What the Fed Said, or, What You Heard Isn’t What I Meant
I know you think you understand what you thought I said, but I’m not sure you realize that what you heard is not what I meant.
Alan Greenspan said it, but it certainly captures what current Fed chairman, Ben Bernanke, has to be thinking. In his efforts to be open and transparent, Bernanke has struggled over recent weeks to make himself understood. Markets reacted to talk of tapering the bond-buying QE program as if the Fed had announced that it would be hiking the fed funds rate to 5% by Labor Day. So since the last Fed meeting, Bernanke and several Fed governors have been in the public eye trying to clarify that “tapering” is not “tightening.”
With the release of the latest FOMC meeting’s minutes (available here), and echoed in his speech on July 10 (text here), we saw a bit more clarity that’s meant to ease markets back towards Bernanke’s intended message. Two key points that you can pull from the recent Fed communications:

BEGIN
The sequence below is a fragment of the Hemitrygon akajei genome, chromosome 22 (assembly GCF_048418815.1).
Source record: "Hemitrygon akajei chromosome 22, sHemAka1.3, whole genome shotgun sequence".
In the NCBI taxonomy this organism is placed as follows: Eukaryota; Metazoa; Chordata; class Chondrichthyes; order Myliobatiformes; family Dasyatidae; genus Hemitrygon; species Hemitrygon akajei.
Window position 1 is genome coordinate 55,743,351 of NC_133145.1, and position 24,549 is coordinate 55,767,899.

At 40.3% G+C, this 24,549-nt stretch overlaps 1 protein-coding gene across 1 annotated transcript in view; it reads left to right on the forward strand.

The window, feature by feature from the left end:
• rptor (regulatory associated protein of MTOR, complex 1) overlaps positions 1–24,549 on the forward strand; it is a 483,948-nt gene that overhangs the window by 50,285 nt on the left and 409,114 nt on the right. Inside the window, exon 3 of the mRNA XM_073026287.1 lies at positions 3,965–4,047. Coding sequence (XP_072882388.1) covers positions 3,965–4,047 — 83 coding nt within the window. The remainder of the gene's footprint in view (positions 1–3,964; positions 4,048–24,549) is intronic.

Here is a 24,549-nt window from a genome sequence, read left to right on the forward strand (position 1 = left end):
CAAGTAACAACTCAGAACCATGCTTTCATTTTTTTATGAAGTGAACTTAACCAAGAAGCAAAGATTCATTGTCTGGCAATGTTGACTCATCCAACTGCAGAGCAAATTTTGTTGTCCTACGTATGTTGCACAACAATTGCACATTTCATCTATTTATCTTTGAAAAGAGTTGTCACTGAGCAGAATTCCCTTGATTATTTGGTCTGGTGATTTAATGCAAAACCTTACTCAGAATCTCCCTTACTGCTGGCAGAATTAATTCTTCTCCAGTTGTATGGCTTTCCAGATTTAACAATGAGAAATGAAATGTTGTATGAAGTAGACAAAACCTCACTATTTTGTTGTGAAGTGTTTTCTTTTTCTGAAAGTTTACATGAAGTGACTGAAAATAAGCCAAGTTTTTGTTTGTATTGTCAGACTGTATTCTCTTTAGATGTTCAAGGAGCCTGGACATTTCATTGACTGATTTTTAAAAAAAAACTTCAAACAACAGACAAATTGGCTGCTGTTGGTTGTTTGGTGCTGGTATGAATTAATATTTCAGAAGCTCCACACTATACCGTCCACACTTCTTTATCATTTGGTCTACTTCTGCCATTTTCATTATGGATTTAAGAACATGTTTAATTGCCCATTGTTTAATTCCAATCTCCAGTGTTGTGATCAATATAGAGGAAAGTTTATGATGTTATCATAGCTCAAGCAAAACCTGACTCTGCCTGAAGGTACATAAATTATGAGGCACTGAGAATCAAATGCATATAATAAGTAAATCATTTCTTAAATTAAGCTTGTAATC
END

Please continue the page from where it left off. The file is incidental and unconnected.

- The Fed is increasingly confident in the sustainability of the recovery in the economy, in the labor markets, and in consumer spending. And that’s a good thing! It’s certainly a sign of a strange world when positive economic news can move markets lower because they’re worried that the Fed is going to “take away the punch bowl.”
- Tapering is not tightening. Put in motoring terms – the Fed isn’t hitting the brakes, they’re just lightening up on the gas. What’s clear from the FOMC minutes, and from his speech on Wednesday evening, is that slowing down on bond purchases doesn’t imply an end to monetary accommodation. In fact, Bernanke emphasized that he believed that the U.S. economy needed that accommodation; however, he wasn’t talking about bond purchases, he was talking about delaying interest rate hikes.
From my point of view, Bernanke has been remarkably consistent in his public comments on monetary policy. When you read through the FOMC minutes, though, you are reminded that it’s a committee of 19 participants. When some of the more hawkish members speak up and get quoted in the minutes, there’s always the chance that markets will lend more weight to those dissenting opinions.
Maybe the solution to bridging Fed intentions with market interpretations is for every Fed chairman to hold press conferences and FOMC meetings wearing a t-shirt with the Greenspan quotation emblazoned on the front?
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